Ordered social life requires rules of conduct that help generate and preserve peaceful and cooperative interactions among individuals. The problem is that these social rules impose costs. They prohibit us from doing some things we might see as important and they require us to do other things that we might otherwise not do. The question for the ... contractarian is whether the costs of these social rules can be rationally justified. I argue that traditional contract theories have tended to underestimate the importance of evaluating the cost of enforcement and compliance in the contract procedure. In addition, the social contract has been understood narrowly as a method of justifying specifically moral or political rules. I defend a broader version of contractarianism as a justificatory model that can be used to evaluate any set of social rules or institutions that impose costs on agents. In so doing, I argue that contractarianism is a general method of evaluating and justifying the rules that order the structure of social life.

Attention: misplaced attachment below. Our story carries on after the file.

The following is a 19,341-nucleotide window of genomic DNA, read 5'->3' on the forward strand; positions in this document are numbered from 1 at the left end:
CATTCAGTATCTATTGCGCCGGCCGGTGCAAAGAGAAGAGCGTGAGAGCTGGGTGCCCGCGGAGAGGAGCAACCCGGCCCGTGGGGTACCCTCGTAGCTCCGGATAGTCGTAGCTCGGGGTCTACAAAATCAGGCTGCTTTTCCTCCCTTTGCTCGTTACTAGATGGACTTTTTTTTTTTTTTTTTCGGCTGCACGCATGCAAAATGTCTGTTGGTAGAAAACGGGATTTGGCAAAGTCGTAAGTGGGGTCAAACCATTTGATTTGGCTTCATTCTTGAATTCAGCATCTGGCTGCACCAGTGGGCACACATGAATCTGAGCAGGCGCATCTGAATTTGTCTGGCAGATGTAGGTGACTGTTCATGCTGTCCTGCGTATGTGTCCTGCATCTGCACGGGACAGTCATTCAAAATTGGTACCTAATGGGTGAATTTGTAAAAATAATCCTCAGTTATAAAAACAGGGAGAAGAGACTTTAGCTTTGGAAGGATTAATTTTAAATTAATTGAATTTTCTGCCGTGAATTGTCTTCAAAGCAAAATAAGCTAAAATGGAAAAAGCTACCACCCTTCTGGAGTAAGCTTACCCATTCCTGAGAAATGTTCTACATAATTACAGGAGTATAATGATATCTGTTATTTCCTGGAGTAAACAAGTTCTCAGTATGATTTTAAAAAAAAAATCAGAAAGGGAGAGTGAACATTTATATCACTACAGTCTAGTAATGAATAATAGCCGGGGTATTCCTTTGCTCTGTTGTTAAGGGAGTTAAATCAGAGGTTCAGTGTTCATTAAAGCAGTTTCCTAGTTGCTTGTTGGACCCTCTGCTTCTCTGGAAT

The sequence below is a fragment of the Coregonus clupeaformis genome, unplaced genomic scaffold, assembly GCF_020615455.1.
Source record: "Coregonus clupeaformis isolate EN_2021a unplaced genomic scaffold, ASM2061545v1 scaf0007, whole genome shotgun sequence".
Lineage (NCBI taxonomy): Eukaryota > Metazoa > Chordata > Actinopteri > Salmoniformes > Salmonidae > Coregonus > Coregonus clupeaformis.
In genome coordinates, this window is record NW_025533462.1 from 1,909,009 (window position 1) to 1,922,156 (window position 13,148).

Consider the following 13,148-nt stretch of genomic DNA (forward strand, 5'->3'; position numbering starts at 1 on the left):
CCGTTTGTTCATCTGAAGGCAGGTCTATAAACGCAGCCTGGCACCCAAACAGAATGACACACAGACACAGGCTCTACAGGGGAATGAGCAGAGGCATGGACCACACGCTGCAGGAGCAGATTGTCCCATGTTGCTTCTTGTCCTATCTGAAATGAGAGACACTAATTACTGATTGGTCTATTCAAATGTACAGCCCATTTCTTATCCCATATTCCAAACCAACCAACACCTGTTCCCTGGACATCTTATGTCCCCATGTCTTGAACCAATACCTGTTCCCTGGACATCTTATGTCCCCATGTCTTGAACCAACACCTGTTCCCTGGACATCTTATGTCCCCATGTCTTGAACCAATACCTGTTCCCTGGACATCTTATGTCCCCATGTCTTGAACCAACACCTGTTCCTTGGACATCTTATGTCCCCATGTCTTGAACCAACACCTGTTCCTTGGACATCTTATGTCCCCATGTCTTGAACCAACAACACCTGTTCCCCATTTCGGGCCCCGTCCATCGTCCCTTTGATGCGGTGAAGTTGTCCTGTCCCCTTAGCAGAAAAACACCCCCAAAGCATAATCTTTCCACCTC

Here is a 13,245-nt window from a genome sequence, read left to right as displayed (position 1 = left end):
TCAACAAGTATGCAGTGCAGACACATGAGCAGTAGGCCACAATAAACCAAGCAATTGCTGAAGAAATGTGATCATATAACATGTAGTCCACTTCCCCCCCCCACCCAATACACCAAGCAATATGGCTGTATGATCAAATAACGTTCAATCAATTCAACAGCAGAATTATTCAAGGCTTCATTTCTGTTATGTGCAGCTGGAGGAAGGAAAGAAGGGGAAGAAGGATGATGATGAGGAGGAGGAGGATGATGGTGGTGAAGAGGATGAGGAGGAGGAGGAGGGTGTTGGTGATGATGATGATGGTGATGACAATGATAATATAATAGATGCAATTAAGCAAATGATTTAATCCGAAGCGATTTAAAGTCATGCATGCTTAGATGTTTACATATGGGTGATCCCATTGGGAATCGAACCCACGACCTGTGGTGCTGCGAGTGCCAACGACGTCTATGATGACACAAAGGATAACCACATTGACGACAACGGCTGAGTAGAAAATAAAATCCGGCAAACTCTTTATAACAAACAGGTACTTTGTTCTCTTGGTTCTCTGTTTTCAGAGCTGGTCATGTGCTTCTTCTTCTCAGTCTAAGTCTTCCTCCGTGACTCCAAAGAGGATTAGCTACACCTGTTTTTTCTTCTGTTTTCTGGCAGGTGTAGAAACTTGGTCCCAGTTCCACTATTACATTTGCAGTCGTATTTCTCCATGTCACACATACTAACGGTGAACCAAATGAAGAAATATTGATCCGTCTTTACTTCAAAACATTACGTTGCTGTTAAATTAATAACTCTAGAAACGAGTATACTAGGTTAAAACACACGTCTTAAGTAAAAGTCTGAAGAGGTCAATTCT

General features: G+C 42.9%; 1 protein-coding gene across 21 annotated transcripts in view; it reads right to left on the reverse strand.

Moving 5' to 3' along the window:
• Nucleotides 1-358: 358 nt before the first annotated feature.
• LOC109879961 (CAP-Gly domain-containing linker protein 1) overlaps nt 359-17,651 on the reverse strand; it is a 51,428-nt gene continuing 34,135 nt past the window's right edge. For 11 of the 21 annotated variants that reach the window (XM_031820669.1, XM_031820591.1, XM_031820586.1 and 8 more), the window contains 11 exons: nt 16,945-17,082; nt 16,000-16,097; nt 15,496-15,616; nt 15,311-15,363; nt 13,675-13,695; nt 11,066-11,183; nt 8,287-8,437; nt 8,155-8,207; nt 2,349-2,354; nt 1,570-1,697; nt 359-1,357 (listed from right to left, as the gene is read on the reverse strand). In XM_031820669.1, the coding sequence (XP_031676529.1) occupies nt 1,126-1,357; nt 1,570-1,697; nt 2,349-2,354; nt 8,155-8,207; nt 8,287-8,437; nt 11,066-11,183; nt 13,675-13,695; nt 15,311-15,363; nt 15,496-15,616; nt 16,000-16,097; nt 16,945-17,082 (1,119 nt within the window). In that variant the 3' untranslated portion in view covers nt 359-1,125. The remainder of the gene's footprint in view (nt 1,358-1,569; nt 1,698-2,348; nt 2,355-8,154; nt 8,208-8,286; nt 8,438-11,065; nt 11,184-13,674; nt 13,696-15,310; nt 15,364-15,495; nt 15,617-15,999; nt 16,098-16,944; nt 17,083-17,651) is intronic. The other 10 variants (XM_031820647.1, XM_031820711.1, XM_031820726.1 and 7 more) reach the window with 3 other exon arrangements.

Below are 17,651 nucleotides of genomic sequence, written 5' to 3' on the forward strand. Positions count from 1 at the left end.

Original publication in
Rationality, markets, and morals: RMM 5 (2014), 30-46